The fact that the premiere was no great success was the fault of neither the composition nor its interpreters but extra-musical circumstances, since it took place during a gala concert to celebrate the 50th anniversary of the October Revolution. It is not difficult to imagine that the audience came more out of political obligation than genuine musical interest.
Maurice Ravel’s ballet music for Daphnis et Chloétakes us to a completely different world, a 20th-century dream of Greece. It is based on a romance written by the Greek author Longus in the third century AD and tells the story of two young people living as shepherds on an island in the Aegean Sea, whose love is put to a severe test. Pirates abduct Chloé and her friends, although they take refuge in a sacred grotto. Only through the intervention of the god Pan and the forces of nature he unleashes are the kidnappers put to flight. Chloé is freed and returns to her beloved Daphnis.
The fact that the music was composed at all is due to the choreographer Michel Fokine and the director of the Ballets Russes, Sergei Diaghilev. Fokine discovered the novel by chance at a St Petersburg bookstore in 1904 and drafted a ballet scenario with which he was able to gain the support of Diaghilev, who in turn commissioned Ravel to compose the music in 1909. Fokine initially dreamed of presenting the resurrected music of ancient Greece for the first time in a modern theatre with Daphnis et Chloé. During his discussions with Ravel, however, it became clear to him that such a “resurrection” was hardly possible in the absence of information about the music of antiquity.
Ravel explained: “My intention was to compose a vast musical fresco, less concerned with archaism than with faithfulness to the Greece of my dreams, which is similar to that imagined and depicted by French artists at the end of the 18th century.” The composer arranged two suites for use in the concert hall, the second of which quickly became popular. These “symphonic fragments” – the original title – give a brief overview, so to speak, of the ballet, presenting the important stages and highlights of the story, from the delicate daybreak and sunrise (Lever du jour) to the tender flute pastorale (Pantomime) to the wildly ecstatic closing dance (Danse générale).
Mariss Jansons has been chief conductor of the Symphonieorchester des Bayerischen Rundfunks since 2003. From 2004 until March 2015, he held the same role with the Royal Concertgebouw Orchestra in Amsterdam, where he remains conductor laureate. Born in Riga in 1943, he initially studied violin, piano and conducting at the Leningrad Conservatory, then in Vienna with Hans Swarowsky, and in Salzburg with Herbert von Karajan. In 1971, he won the Herbert von Karajan International Conducting Competition in Berlin. In the same year, Yevgeny Mravinsky took him as his assistant to the Leningrad Philharmonic where he maintained ties, continuing to appear with them frequently as a guest conductor until 1999. From 1979 to 2000, he was chief conductor of the Oslo Philharmonic Orchestra which he transformed into a top international orchestra. After a period as principal guest conductor with the London Philharmonic Orchestra between 1992 and 1997, he then took over the direction of the Pittsburgh Symphony Orchestra (until 2004). In addition, Mariss Jansons has worked with all major orchestras worldwide and has regularly conducted the Berliner Philharmoniker since 1976; he last appeared with the orchestra in June 2012 directing works by Smetana, Martinů and Dvořák. For nearly 30 years, from 1971 until 2000, Jansons was also professor of conducting at the St. Petersburg Conservatory. The artist’s numerous awards include the Hans von Bülow Medal of the Berliner Philharmoniker (2003), and “Conductor of the Year” (Royal Philharmonic Society London, 2004), as well as honorary memberships of the Gesellschaft der Musikfreunde in Vienna and of the Royal Academy of Music. In 2006, Mariss Jansons was awarded the Order of the Three Stars, Latvia’s highest state honour, and in 2010 the Bavarian Maximilian Order for Science and Art. In 2013, he received the prestigious Ernst von Siemens Music Prize as well as Germany’s Federal Cross of Merit, First Class.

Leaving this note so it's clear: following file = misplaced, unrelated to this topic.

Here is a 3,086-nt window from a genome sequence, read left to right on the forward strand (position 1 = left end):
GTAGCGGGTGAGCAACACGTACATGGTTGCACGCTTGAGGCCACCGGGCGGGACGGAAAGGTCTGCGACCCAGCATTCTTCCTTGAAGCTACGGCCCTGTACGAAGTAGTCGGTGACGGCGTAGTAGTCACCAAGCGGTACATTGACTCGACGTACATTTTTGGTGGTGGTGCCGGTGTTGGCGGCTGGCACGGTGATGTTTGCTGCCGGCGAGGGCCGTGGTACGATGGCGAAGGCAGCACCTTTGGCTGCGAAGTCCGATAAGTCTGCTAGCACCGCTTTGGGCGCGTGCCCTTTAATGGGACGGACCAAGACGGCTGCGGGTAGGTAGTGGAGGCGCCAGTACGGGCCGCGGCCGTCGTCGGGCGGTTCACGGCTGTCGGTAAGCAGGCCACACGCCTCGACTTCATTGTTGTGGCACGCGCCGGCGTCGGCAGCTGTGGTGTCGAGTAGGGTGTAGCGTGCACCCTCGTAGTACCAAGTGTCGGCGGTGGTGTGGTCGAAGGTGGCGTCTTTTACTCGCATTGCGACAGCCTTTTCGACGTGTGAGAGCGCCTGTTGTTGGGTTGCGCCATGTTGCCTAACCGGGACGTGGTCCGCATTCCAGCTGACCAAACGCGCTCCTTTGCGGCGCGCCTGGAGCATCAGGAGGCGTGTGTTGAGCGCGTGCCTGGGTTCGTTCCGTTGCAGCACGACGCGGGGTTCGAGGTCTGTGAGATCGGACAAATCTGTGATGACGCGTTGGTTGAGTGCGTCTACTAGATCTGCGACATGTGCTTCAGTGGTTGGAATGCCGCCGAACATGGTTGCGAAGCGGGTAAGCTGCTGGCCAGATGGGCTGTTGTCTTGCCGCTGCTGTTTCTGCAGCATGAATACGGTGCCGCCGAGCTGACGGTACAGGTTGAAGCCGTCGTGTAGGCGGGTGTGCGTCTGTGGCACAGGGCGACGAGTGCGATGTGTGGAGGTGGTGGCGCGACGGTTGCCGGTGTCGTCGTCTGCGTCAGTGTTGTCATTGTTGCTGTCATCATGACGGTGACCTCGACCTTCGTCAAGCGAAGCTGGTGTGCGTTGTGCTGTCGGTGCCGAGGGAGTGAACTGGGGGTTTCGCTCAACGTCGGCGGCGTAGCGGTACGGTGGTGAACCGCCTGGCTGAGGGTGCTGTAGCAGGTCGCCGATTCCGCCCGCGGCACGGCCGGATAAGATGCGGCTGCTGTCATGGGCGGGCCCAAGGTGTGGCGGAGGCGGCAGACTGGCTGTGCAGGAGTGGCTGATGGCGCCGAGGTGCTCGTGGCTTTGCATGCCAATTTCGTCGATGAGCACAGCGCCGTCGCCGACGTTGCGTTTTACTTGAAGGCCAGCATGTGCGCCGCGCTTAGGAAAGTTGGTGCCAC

Frank Peter Zimmermann was born in Duisburg in 1965 and was only five when he had his first violin lessons. By the age of ten he had made his debut performing one of Mozart’s violin concertos, and two years later he won a first prize at the “Jugend musiziert” Competition. After studying with Valery Gradov, Saschko Gawriloff and Herman Krebbers, he began his international career in 1983 and quickly rose to the very top of his profession. He now appears as a soloist with all the world’s leading orchestras and with all its most eminent conductors. He has been artist in residence with the Symphonieorchester des Bayerischen Rundfunks (2010/2011 season), the New York Philharmonic, the Bamberger Symphoniker and the Rheingau Musik Festival. Zimmermann has given the first performances of three new violin concertos: Matthias Pintscher’s en sourdine with the Berliner Philharmoniker under Peter Eötvös in 2003; Brett Dean’s The Lost Art of Letter Writing, premiered with the Amsterdam Concertgebouw in 2007 under the direction of the composer; and Augusta Read Thomas’s Juggler in Paradise in January 2009 with the Orchestre Philharmonique de Radio France under the direction of Andrey Boreyko. Among Frank Peter Zimmermann’s chamber partners are the pianists Piotr Anderszewski, Enrico Pace and Emanuel Ax; with the violist Antoine Tamestit and the cellist Christian Poltéra he founded the Trio Zimmermann in 2007, together they have appeared at the festivals in Salzburg, Edinburgh, the Schleswig-Holstein Musik Festival and the Rheingau Musik Festival. Among the awards that the violinist has received are the 1994 Rhineland Music Prize and the 2002 Music Prize of the City of Duisburg. In 2008 he was awarded the Officer’s Cross of the Federal German Order of Merit. Frank Peter Zimmermann made his debut with the Berliner Philharmoniker in 1985 and since then has returned on numerous occasions; most recently he was heard in May 2014, when he performed Mozart’s Violin Concerto in G major.